|Vehicle: 2023 Subaru WRX with Subaru Performance Transmission
|Starting Price: $30,605 MSRP ($32,455 with SPT)
|Pros: Choosing the SPT option also adds safety features, slightly quicker 0 to 60 mph time
|Cons: SPT dilutes what should be a thrilling driving experience, slightly worse fuel economy
It’s a tough time to be a performance-car purist, especially if you work on an automotive design team. With so many requirements regarding safety and efficiency imposed both by federal regulators and nonprofit industry-movers like the IIHS, combined with the perceived need to stuff new models with as much technology as possible to appeal to fickle buyers, simple clutch-and-stick sports machines are increasingly edged out by the digitally-tuned and largely automated drivetrains required to meet these mandates.
It’s no surprise, then, that Subaru produces a version of its iconic WRX turbocharged sedan that swaps out its traditional hands-on manual gearbox for the software-curated experience of a continuously-variable automatic transmission (CVT), which they call the Subaru Performance Transmission (SPT). Redesigned the previous model year, this allows the four-door pocket rocket (which now rides on the same platform shared by nearly every other model in the automaker’s lineup) to be equipped with Subaru’s EyeSight suite of safety gear (which includes all manner of automatic braking, lane-keeping and adaptive cruise control capabilities).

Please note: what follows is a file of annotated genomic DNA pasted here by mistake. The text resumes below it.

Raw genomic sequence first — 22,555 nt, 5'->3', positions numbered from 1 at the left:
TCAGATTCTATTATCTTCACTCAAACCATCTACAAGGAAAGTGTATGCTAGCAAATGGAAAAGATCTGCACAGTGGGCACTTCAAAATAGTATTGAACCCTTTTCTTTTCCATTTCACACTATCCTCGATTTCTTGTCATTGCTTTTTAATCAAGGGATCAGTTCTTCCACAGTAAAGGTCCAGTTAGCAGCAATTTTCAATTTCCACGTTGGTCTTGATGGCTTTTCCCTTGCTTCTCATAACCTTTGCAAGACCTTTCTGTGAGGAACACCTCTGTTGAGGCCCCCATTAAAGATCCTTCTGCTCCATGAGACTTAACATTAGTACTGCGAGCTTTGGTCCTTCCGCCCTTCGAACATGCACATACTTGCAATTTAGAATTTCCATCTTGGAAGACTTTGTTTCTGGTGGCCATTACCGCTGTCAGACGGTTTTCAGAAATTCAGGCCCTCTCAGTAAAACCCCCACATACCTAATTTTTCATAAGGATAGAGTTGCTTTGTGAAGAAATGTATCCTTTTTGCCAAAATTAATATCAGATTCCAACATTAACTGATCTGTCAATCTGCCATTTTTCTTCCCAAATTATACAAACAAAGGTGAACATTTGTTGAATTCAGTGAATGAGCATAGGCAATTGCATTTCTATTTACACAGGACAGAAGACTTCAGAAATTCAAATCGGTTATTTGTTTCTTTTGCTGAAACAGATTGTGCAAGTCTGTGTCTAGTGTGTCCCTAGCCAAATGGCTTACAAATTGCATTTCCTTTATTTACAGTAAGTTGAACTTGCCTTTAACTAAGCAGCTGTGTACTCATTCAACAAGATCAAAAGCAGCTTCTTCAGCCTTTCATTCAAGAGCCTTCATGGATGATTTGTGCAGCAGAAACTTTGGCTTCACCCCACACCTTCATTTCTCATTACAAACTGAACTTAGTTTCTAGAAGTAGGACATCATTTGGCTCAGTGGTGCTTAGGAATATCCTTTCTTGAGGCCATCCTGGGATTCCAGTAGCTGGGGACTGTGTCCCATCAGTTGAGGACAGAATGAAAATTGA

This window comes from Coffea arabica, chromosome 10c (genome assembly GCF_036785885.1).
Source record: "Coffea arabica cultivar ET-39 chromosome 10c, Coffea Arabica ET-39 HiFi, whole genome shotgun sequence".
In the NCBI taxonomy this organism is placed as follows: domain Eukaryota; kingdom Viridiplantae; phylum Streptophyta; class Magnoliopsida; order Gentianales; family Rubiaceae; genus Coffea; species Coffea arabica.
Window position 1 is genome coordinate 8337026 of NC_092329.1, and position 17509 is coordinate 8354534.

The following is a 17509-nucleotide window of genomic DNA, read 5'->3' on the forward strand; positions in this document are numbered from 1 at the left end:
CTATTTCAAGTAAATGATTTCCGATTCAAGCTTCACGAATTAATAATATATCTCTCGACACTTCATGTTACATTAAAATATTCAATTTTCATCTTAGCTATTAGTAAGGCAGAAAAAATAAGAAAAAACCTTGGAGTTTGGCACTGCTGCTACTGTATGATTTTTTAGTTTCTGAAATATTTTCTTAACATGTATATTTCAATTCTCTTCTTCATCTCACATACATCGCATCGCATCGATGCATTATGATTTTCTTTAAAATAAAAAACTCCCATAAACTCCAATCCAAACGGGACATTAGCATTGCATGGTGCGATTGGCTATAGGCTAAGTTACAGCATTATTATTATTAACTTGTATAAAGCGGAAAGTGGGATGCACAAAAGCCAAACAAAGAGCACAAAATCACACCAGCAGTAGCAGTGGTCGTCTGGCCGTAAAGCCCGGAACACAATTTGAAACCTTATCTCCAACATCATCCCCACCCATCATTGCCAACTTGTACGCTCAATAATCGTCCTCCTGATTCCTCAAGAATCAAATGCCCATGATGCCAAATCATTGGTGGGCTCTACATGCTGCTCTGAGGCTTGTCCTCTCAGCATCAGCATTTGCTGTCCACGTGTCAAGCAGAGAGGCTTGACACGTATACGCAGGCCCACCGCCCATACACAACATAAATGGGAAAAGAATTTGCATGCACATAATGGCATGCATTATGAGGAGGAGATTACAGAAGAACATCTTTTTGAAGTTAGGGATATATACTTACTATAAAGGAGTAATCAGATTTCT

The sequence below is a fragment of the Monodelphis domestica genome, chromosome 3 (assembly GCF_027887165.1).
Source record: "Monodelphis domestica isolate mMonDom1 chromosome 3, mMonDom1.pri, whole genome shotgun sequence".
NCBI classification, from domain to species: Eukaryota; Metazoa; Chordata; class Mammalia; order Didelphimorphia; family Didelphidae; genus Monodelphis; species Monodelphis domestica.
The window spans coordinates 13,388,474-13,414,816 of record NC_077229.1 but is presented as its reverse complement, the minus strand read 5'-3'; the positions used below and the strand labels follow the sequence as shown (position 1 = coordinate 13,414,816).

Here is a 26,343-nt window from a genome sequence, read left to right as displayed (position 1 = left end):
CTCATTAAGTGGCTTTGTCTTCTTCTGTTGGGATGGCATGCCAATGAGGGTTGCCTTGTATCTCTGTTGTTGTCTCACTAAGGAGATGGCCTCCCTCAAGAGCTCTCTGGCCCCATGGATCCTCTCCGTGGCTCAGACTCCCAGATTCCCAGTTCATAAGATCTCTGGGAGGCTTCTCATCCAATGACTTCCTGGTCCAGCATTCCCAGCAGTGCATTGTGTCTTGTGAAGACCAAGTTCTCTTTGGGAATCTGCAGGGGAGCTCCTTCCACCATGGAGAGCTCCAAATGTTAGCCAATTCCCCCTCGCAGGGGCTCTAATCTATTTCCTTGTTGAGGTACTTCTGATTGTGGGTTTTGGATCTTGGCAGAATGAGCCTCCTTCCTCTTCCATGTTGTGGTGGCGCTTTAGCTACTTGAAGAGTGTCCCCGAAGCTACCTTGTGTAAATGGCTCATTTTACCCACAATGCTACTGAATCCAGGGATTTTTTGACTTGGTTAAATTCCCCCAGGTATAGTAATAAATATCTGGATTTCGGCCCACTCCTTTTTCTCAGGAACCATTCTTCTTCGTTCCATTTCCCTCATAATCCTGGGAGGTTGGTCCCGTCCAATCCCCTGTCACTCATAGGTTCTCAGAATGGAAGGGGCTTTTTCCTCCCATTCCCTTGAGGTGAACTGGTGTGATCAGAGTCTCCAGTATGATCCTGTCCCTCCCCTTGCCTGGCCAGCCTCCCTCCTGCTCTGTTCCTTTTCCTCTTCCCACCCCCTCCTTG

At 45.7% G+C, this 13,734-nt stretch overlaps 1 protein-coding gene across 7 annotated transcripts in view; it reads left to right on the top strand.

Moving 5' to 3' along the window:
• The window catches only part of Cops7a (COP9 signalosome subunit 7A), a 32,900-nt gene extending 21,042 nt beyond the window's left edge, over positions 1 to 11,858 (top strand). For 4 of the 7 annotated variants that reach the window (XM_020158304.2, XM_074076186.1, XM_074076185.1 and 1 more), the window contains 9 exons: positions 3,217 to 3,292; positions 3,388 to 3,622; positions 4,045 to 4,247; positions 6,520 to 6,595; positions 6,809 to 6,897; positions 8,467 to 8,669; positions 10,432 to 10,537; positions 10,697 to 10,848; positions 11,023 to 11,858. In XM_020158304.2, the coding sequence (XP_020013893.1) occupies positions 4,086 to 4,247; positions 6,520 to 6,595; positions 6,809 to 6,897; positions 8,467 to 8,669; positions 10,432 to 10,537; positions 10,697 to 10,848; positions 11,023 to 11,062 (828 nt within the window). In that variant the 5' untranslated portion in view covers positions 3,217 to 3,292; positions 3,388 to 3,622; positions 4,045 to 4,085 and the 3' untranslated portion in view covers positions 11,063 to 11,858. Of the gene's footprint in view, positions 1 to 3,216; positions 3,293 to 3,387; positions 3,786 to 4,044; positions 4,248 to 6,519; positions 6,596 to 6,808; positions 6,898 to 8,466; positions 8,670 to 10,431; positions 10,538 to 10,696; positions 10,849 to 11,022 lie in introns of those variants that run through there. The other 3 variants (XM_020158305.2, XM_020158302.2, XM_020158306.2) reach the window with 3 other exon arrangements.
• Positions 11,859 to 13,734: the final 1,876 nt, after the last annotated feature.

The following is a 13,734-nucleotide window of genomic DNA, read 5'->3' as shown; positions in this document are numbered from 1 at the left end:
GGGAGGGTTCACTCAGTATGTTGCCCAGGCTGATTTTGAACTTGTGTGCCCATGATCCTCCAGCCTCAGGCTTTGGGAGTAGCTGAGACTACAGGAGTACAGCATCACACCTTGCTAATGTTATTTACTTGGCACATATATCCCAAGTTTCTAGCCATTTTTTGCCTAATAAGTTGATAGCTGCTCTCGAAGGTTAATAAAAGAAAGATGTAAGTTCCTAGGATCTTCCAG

Unfortunately, that’s not all that the 2023 Subaru WRX‘s CVT does to its driving experience. It turns out that pairing that first trio of letters (which typically spell out a joyous time behind the wheel) with the second grouping of three (not particularly known for their ability to engage drivers) significantly waters down what was once a celebrated enthusiast nameplate.
The Logic Behind CVT
This isn’t the first automatic WRX, nor even the only one with a continuously-variable transmission. Subaru has leaned hard on its CVT technology in recent years as an effective crutch for mitigating the fuel-sapping effects of the standard all-wheel-drive system that graces all but one of the vehicles for sale in its showrooms.